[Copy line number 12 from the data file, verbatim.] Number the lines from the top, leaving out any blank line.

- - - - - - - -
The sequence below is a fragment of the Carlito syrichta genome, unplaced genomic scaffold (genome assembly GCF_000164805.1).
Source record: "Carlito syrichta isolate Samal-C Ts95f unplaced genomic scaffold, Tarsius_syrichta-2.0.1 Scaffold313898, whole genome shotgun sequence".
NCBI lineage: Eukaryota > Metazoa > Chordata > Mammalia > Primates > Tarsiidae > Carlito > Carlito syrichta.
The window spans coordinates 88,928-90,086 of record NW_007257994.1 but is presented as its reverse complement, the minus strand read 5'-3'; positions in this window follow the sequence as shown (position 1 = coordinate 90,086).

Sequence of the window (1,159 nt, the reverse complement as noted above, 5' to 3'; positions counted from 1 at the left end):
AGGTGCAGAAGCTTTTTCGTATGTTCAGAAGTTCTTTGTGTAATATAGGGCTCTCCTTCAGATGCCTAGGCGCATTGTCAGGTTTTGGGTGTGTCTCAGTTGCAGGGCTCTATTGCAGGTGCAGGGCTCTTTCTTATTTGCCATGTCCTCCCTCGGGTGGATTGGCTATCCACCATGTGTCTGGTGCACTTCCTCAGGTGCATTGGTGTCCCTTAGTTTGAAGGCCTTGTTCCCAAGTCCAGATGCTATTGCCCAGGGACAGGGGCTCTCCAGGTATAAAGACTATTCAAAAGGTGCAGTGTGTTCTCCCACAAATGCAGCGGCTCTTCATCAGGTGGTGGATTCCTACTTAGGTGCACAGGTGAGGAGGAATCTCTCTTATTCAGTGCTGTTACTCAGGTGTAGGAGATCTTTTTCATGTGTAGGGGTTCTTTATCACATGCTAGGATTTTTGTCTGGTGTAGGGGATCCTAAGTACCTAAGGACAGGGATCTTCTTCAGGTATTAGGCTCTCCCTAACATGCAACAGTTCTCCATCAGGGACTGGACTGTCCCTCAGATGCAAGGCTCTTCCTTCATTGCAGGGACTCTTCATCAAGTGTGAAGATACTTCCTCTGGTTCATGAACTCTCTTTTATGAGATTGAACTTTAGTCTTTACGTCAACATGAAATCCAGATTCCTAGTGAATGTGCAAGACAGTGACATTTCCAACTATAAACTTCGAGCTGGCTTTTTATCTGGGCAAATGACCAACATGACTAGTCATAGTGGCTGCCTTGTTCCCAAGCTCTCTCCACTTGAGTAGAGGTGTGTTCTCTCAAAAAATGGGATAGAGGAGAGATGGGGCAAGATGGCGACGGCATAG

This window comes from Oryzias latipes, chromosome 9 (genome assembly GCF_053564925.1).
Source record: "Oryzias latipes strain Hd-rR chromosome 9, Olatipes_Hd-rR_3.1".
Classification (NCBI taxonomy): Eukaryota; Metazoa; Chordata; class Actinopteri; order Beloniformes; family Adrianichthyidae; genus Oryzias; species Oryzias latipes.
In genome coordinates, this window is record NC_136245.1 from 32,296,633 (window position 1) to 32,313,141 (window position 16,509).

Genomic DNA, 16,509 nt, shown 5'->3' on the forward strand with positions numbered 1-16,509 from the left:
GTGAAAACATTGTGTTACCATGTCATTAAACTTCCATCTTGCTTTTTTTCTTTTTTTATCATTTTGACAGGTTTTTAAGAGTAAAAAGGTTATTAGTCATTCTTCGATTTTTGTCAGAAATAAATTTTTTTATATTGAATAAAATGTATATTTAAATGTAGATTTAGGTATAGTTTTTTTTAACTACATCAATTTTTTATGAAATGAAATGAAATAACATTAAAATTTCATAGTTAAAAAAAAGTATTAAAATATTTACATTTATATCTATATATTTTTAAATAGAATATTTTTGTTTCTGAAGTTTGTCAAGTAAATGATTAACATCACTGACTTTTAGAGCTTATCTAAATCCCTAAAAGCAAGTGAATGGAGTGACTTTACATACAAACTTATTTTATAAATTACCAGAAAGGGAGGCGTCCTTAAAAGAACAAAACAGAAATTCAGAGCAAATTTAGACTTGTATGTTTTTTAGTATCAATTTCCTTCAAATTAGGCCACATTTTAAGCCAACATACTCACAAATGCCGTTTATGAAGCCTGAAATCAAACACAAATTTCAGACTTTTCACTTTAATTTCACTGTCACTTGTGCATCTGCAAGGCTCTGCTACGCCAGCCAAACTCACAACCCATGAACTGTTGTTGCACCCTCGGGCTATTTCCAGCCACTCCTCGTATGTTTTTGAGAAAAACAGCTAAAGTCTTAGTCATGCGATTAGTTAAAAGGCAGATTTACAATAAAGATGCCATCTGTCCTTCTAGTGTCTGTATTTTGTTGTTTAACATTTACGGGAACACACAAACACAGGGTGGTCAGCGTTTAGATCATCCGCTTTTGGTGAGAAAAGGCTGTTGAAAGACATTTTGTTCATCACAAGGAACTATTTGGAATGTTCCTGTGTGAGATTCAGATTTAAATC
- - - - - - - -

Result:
GTGAAAACATTGTGTTACCATGTCATTAAACTTCCATCTTGCTTTTTTTCTTTTTTTATCATTTTGACAGGTTTTTAAGAGTAAAAAGGTTATTAGTCATTCTTCGATTTTTGTCAGAAATAAATTTTTTTATATTGAATAAAATGTATATTTAAATGTAGATTTAGGTATAGTTTTTTTTAACTACATCAATTTTTTATGAAATGAAATGAAATAACATTAAAATTTCATAGTTAAAAAAAAGTATTAAAATATTTACATTTATATCTATATATTTTTAAATAGAATATTTTTGTTTCTGAAGTTTGTCAAGTAAATGATTAACATCACTGACTTTTAGAGCTTATCTAAATCCCTAAAAGCAAGTGAATGGAGTGACTTTACATACAAACTTATTTTATAAATTACCAGAAAGGGAGGCGTCCTTAAAAGAACAAAACAGAAATTCAGAGCAAATTTAGACTTGTATGTTTTTTAGTATCAATTTCCTTCAAATTAGGCCACATTTTAAGCCAACATACTCACAAATGCCGTTTATGAAGCCTGAAATCAAACACAAATTTCAGACTTTTCACTTTAATTTCACTGTCACTTGTGCATCTGCAAGGCTCTGCTACGCCAGCCAAACTCACAACCCATGAACTGTTGTTGCACCCTCGGGCTATTTCCAGCCACTCCTCGTATGTTTTTGAGAAAAACAGCTAAAGTCTTAGTCATGCGATTAGTTAAAAGGCAGATTTACAATAAAGATGCCATCTGTCCTTCTAGTGTCTGTATTTTGTTGTTTAACATTTACGGGAACACACAAACACAGGGTGGTCAGCGTTTAGATCATCCGCTTTTGGTGAGAAAAGGCTGTTGAAAGACATTTTGTTCATCACAAGGAACTATTTGGAATGTTCCTGTGTGAGATTCAGATTTAAATC